Puke planet

Do you think she heard it? Do you think he can smell it? Is that guy looking at me?

Do you think she heard it? Do you think he can smell it? Is that guy looking at me?

Rated 1.0

In The Invasion, Hollywood’s fourth take on the creepy Jack Finney novel Invasion of the Body Snatchers about an alien force cloning humans into a unified zombie state, a sad thing happens: The film starts off as a decent, creepy thriller, but then, like the characters within, it goes to sleep and gets infected by a virus.

That virus is called “Wachowski,” as in the Wachowski Brothers (makers of The Matrix) who were brought in by producer Joel Silver to rewrite chunks of the film, including the ending. The film was hijacked from director Oliver Hirschbiegel (the excellent Downfall) and handed to director James McTeigue (V for Vendetta) for re-shoots. There’s a very distinct moment in the film when creativity and quality take a nap, and the movie wakes up a piece of shit.

The premise has changed a bit since the original film. Instead of pods replicating people, a virus is passed on through people puking on one another. The virus has arrived on Earth via a crashed space shuttle because, I suppose, the alien spores found meteors and rain less dramatic. No pods this time. People just go to sleep, their DNA is replicated, and they wake up as bland as Laura Bush.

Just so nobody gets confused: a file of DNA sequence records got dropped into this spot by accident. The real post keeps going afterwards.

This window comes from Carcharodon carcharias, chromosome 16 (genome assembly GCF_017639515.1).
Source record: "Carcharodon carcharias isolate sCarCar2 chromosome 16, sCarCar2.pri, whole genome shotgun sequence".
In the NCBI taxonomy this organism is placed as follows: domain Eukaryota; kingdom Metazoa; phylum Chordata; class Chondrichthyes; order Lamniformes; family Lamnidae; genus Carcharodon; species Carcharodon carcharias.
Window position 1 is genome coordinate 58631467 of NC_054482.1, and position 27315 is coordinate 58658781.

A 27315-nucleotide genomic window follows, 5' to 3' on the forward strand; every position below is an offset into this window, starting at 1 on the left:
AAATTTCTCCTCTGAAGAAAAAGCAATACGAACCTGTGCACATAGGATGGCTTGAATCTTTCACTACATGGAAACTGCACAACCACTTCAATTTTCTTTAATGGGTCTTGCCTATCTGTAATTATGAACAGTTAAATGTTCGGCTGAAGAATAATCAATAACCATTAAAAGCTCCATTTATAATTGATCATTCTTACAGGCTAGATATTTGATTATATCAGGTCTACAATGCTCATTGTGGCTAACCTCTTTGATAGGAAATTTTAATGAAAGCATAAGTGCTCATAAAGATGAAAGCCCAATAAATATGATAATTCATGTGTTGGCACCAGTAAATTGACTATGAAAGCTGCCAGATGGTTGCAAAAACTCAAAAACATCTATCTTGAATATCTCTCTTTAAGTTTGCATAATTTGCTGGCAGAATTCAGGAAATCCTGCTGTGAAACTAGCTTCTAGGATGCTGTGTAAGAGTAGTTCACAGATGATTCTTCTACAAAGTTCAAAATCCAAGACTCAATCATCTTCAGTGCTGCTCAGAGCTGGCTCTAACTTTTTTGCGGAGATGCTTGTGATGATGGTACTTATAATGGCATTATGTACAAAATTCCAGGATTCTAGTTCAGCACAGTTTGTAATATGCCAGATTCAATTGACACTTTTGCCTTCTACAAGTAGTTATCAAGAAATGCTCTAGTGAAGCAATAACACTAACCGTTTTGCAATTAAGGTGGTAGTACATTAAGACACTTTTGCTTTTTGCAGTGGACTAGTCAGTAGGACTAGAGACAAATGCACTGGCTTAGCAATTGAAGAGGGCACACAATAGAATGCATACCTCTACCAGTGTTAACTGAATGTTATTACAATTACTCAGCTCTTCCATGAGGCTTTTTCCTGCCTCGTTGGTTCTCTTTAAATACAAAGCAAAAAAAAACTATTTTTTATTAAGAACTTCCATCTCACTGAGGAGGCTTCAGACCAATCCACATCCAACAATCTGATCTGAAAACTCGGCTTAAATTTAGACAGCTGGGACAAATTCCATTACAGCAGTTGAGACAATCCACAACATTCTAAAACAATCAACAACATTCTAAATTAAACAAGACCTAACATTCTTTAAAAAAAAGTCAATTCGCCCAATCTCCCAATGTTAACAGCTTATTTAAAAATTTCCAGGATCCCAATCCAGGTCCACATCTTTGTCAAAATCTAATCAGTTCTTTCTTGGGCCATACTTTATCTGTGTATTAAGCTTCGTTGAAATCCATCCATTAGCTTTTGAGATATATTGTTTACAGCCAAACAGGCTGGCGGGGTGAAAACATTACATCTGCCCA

Nicole Kidman stars as psychiatrist Carol Bennell, essentially occupying the role held by the likes of Kevin McCarthy and Donald Sutherland in past versions. I’ll say this for her: She hasn’t looked this good in years. Bravo to the Hollywood plastic surgeons and the costuming department that put her in that cute sleeping outfit near the beginning of the picture. I’m also very impressed with Nicole’s hair. It’s silky, shiny, sort of like sunrays cascading from her cute little goddess head.

A patient (Veronica Cartwright, who had an important part in the ‘78, and still best, version) shows up in Kidman’s office complaining that her husband isn’t her husband. Soon, the streets are filled with expressionless people, and census takers are trying to puke on Kidman at all hours of the night. As it turns out, Kidman’s son is spew-proof, so that provides the whole Aliens subplot of a woman protecting a child from evil forces. It’s also a little on the ridiculous side.

Here’s just one of the many things about this movie that bothered me: The pod people (we’ll call them that, even though there aren’t any pods) claim that the transformation has removed violence from humanity, therefore the Iraq war, trouble in Darfur and North Korea come to an end. Yet, the pod people violently and angrily puke on their victims. It’s not like they peacefully walk up, shake hands, and politely vomit on a victim’s shirt. They get a scary expression and spew right into people’s faces. They also wrestle with their victims and snap dogs’ necks without remorse—pretty damned violent for a nonviolent alien force, if you ask me.

Another thing that bothered me was the sudden shift to high-octane car chases, clearly not the work of the original director. The movie totally cops out in the end, which completely contradicts the gloom-doom vision of Finney’s storytelling and the superior film versions. Sutherland’s screech at the end of the 1978 version is one of cinema’s great endings. This one ends in a way that’s supposed to send you home from the multiplex feeling hopeful. Not what I want from a body-snatcher flick.